Driving a taxi is generally a little cheaper than in Germany. However, you should have a rough overview of how to get to your destination, as the taxi driver likes to drive tourists in circles. The rip-offs in large-capacity taxes are just as popular. It is better to inquire about the fare beforehand.
There is “bicing” in almost all of Barcelona. This is the opportunity to rent a bike for 40 euros per year. However, the effort to get a bicing card is quite complex. Better to rent a bike for a day in one of the countless bike rental shops and explore the city.
Barcelona is a stronghold of thieves and fraudsters. Avoid dark alleys in the city center. Particular caution is required with tourist attractions. The thieves are sometimes clever, sometimes just incredibly brutal. In the event of theft, the rubbish bins in the vicinity should be searched, as the rucksack or wallet is often thrown away there after the theft. The police are not of great help as theft is only investigated if the value exceeds 400 euros. It is best not to carry any original documents with you. I also recommend storing smartphones and wallets safely or leaving them completely at home. Even the smallest amounts can be paid by credit card.
7. Sightseeing and leisure
Barcelona offers countless opportunities to enrich yourself culturally. Almost all sights have one day a month that you can enter for free. This is worthwhile because the sights almost all cost admission and not too scarce. From the classics of the Sagrada Familia, Parc Güell and Barrio Gothico to the cathedrals, there are many small, not so touristy sights. Parc de la Ciutadella, the Bornviertel and Gracia are particularly worth seeing. Here you can easily avoid the everyday troubles. The countless museums are worth mentioning, especially the Picasso Museum and the Macba. In winter you can ski in the nearby Pyrenees. After Sitges it is especially worthwhile for carnival. The amusement park “Port Aventura”, one hour away, offers Europe’s highest roller coaster.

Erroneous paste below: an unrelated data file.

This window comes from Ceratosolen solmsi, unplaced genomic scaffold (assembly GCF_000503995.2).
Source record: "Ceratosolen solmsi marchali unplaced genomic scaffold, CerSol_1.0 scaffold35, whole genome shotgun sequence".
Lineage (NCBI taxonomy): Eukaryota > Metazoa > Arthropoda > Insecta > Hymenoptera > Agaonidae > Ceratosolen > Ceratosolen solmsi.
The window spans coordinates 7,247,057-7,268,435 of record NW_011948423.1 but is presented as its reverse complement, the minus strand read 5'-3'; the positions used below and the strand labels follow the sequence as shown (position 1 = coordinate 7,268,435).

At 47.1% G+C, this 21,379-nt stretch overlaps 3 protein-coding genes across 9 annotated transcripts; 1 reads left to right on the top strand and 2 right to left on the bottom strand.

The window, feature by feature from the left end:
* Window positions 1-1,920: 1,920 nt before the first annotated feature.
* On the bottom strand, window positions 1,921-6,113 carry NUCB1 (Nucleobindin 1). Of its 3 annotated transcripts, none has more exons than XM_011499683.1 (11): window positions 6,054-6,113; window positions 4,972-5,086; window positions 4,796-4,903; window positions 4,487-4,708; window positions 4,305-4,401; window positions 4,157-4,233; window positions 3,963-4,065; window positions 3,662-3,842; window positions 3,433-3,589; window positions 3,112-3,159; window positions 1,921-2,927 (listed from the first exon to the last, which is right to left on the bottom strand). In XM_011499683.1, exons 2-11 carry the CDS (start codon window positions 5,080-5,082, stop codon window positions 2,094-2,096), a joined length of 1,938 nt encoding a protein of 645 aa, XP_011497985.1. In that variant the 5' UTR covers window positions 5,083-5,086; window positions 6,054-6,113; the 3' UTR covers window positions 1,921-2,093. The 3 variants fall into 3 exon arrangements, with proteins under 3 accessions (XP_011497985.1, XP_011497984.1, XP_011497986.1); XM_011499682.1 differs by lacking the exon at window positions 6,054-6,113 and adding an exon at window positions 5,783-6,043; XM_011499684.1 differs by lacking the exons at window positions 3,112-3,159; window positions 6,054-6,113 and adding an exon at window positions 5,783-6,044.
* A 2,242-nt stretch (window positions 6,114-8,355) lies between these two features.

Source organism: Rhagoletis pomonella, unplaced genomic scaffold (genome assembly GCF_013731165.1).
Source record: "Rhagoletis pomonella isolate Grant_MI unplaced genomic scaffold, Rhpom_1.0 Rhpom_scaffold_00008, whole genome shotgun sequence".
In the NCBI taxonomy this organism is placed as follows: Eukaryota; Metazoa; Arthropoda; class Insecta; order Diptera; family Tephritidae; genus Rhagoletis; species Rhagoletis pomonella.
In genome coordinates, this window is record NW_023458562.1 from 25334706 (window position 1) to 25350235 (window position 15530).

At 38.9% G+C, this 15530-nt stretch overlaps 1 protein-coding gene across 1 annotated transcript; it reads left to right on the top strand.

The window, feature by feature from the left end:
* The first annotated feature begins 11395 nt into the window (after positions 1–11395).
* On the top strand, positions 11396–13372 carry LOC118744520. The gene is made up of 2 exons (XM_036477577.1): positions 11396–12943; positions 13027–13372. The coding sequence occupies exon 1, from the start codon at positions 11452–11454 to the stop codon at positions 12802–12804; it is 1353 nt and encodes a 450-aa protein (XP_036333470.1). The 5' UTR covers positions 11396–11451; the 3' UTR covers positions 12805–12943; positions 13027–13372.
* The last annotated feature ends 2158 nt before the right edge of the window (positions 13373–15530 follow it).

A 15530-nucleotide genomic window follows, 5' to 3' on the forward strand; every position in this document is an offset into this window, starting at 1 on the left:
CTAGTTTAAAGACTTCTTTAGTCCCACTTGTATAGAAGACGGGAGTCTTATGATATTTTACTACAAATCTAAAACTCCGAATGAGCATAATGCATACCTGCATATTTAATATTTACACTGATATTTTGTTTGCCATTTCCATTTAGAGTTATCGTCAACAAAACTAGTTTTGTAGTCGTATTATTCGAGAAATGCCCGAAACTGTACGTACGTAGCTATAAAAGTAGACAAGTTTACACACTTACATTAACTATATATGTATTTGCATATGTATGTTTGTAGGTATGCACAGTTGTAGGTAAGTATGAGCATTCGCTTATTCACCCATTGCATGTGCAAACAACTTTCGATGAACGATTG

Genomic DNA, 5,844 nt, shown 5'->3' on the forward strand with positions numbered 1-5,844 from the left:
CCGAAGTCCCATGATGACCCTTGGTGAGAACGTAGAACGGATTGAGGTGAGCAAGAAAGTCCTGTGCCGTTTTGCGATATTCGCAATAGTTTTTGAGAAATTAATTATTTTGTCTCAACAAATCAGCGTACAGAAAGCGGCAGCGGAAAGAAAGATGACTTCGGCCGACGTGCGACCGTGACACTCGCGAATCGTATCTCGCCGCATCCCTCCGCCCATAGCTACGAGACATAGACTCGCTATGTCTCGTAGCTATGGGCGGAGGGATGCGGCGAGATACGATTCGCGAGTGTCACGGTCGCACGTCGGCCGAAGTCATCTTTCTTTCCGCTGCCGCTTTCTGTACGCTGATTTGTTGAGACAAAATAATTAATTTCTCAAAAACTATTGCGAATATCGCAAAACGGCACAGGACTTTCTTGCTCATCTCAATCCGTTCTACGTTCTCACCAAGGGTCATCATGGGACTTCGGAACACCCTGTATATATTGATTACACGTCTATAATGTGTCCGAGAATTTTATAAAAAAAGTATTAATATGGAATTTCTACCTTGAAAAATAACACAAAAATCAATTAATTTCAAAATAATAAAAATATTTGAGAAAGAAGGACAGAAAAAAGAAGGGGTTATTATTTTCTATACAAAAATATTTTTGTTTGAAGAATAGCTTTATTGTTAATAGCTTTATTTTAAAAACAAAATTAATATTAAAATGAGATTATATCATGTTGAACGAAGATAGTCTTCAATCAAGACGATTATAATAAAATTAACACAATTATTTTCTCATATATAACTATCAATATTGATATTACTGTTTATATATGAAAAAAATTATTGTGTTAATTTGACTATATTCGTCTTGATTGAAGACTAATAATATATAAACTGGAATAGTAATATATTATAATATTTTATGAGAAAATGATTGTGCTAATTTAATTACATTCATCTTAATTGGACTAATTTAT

8. Going out
Going out in Barcelona is an experience. The restaurants do not open before 8 p.m., but you should not go to a restaurant before 9 p.m. You can usually eat until 2 a.m. Around midnight you go to a bar and enjoy expensive drinks. It takes time to find good, inexpensive bars. Around 2 a.m. you go to the disco and party until dawn. Since drinks in the discotheques are very, very expensive, drinks vendors stand in front of the discotheques and offer well-chilled drinks at reasonable prices.
The nightclubs on the beach are worth a visit, but more expensive than most and overcrowded with tourists. Admission is between 10 and 15 euros with a drink. Basically, you can celebrate any day of the week. We recommend the NastyMonday in the Apollo and on Wednesdays the Razzmatazz with its student party. There is something for every musical taste. The Jamboree for hip-hop, the Moog for techno and the Apollo for rock. Guest lists on the Internet are very worthwhile. So you can often get to almost all clubs free of charge via a short Facebook message.
The application runs absolutely smoothly and is very easy. Everything is explained to you in detail on site and you can contact the lecturers directly if you have any questions. If there are bigger problems, the administration is at your side. This also helps with the search for accommodation. The lecture is not comparable with German universities. The groups are smaller and you feel like you are in school. In terms of content, it is clearly not as demanding as in Germany. Establishing contact with locals is relatively difficult and you usually stay with exchange students. As the official language is Catalan, Barcelona is not the ideal place to improve your Spanish. Not many speak English, so you should be able to speak at least a few words in Spanish or Catalan.